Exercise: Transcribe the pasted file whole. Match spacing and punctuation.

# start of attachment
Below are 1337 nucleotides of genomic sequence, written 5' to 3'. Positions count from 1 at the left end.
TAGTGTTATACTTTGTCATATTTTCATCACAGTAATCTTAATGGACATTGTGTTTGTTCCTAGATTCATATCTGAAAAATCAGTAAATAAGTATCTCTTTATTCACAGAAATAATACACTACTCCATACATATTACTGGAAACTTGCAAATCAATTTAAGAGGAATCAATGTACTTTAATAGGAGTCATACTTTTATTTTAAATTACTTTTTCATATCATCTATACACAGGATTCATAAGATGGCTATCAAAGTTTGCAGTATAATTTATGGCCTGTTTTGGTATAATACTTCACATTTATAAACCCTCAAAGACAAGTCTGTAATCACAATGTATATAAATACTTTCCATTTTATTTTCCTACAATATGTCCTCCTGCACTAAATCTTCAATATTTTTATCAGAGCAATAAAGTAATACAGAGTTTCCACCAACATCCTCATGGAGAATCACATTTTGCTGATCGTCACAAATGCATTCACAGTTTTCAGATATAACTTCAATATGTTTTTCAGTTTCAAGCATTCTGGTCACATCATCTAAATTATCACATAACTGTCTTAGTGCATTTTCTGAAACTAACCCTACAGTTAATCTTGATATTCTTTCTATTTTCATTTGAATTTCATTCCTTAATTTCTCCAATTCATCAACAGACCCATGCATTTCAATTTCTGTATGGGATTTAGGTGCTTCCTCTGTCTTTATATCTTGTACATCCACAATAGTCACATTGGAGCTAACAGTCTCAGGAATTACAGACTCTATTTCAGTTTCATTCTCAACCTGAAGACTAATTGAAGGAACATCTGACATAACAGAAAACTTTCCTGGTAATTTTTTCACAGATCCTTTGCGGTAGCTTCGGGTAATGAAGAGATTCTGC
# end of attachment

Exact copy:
Below are 1337 nucleotides of genomic sequence, written 5' to 3'. Positions count from 1 at the left end.
TAGTGTTATACTTTGTCATATTTTCATCACAGTAATCTTAATGGACATTGTGTTTGTTCCTAGATTCATATCTGAAAAATCAGTAAATAAGTATCTCTTTATTCACAGAAATAATACACTACTCCATACATATTACTGGAAACTTGCAAATCAATTTAAGAGGAATCAATGTACTTTAATAGGAGTCATACTTTTATTTTAAATTACTTTTTCATATCATCTATACACAGGATTCATAAGATGGCTATCAAAGTTTGCAGTATAATTTATGGCCTGTTTTGGTATAATACTTCACATTTATAAACCCTCAAAGACAAGTCTGTAATCACAATGTATATAAATACTTTCCATTTTATTTTCCTACAATATGTCCTCCTGCACTAAATCTTCAATATTTTTATCAGAGCAATAAAGTAATACAGAGTTTCCACCAACATCCTCATGGAGAATCACATTTTGCTGATCGTCACAAATGCATTCACAGTTTTCAGATATAACTTCAATATGTTTTTCAGTTTCAAGCATTCTGGTCACATCATCTAAATTATCACATAACTGTCTTAGTGCATTTTCTGAAACTAACCCTACAGTTAATCTTGATATTCTTTCTATTTTCATTTGAATTTCATTCCTTAATTTCTCCAATTCATCAACAGACCCATGCATTTCAATTTCTGTATGGGATTTAGGTGCTTCCTCTGTCTTTATATCTTGTACATCCACAATAGTCACATTGGAGCTAACAGTCTCAGGAATTACAGACTCTATTTCAGTTTCATTCTCAACCTGAAGACTAATTGAAGGAACATCTGACATAACAGAAAACTTTCCTGGTAATTTTTTCACAGATCCTTTGCGGTAGCTTCGGGTAATGAAGAGATTCTGC